The waffle is a favorite and reigns supreme amongst breakfast foods; it can be sweet or savory, as well as basic or elaborate. No matter how you enjoy dressing up your waffle, you probably have a preference for which kind of waffle is your favorite.
Belgian waffles and regular waffles are quite different, which is a key thing to keep in mind when you’re in the market to purchase a new waffle maker. Understanding what the differences are, as well as which kind of maker is appropriate for either waffle style, will ensure you’re super happy with your purchase.
Below we’ll explore the difference between Belgian and regular waffles, as well as the features that distinguish a Belgian waffle maker vs regular waffle maker so you can make your most informed decision.
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Belgian Waffle Vs Regular Waffle
You might not have even realized that there are differences between Belgian and regular waffles as you’ve just simply enjoyed eating them. If you dig a little deeper, however, you may find that some waffles are more satisfying than others. While toppings can make a difference, chances are that the texture and taste of the waffle itself play a huge part. Upon further inspection you’ll be able to tell the waffles apart, making it easier to purchase a waffle maker for your preference.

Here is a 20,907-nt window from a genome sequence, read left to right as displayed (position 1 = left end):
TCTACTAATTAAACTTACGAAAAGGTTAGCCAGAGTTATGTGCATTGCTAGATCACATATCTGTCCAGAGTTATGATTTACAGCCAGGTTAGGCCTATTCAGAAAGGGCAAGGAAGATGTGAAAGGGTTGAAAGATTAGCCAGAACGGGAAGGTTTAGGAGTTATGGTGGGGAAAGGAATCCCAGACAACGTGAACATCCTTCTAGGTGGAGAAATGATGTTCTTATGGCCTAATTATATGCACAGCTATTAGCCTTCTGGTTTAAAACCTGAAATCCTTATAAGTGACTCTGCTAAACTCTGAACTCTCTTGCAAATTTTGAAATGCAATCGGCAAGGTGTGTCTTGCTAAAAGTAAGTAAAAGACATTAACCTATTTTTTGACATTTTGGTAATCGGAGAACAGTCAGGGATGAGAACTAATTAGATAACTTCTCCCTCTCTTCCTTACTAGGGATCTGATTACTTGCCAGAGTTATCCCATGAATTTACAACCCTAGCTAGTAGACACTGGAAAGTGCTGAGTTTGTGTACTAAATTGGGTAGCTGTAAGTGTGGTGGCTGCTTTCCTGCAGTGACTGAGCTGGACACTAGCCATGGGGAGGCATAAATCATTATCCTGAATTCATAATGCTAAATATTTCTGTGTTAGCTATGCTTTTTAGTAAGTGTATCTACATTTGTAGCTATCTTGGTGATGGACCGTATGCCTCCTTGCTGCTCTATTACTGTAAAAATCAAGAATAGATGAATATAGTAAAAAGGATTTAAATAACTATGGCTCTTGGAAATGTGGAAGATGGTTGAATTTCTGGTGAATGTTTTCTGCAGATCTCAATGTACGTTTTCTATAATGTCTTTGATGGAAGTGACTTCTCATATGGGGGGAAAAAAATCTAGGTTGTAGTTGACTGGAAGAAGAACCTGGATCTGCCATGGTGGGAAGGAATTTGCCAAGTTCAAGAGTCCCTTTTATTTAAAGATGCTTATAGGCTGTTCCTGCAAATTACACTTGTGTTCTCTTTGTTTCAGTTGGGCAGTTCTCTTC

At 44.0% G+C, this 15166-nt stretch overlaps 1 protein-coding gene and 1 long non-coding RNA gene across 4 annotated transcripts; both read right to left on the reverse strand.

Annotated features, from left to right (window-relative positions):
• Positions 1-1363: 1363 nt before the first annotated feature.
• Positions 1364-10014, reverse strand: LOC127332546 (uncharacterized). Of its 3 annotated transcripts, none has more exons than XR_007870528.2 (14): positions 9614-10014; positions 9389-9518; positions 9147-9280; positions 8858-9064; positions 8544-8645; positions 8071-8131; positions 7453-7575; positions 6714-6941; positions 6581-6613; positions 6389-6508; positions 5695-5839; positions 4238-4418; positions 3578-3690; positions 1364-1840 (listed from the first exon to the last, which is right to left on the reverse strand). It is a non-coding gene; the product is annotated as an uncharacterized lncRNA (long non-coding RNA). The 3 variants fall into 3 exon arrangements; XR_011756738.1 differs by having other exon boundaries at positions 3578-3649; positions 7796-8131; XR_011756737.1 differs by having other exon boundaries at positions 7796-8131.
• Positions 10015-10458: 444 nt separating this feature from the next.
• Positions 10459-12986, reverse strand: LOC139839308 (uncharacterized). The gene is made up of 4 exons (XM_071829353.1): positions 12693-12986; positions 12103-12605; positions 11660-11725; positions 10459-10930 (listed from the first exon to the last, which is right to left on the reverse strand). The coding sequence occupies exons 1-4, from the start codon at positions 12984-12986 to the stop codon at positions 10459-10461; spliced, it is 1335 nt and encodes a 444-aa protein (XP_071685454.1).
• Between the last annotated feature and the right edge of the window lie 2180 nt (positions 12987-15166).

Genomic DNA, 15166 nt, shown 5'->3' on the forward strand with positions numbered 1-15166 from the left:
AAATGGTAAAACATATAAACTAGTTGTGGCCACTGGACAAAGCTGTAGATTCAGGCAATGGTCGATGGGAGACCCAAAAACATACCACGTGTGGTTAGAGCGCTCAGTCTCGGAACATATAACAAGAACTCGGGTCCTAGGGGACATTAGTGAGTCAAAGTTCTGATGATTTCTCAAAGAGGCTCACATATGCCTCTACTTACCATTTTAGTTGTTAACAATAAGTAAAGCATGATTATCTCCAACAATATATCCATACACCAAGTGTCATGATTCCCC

Difference in Batter Recipe
When you pay attention, one of the biggest differences you’ll notice between Belgian and regular waffles is that they taste a little bit different. This is because there are some minute differences in the batter recipe for each type of waffle. The bare-bones are the same, but the few ingredients that are unique to each type of waffle will make a difference in flavor.
For example, to make a Belgian waffle, you want to use egg whites. This will help add to the fluffiness of the waffle that sets them apart from other types of waffles. This will also help give the waffle a crispy finish.
Furthermore, a Belgian waffle will use less baking powder in the batter than a regular waffle will. This is because a good Belgian waffle recipe relies on yeast to get its signature look and fluffy consistency. It is also often recommended to make your Belgian waffle batter the night before and let it sit overnight to get extra soft waffles the next day.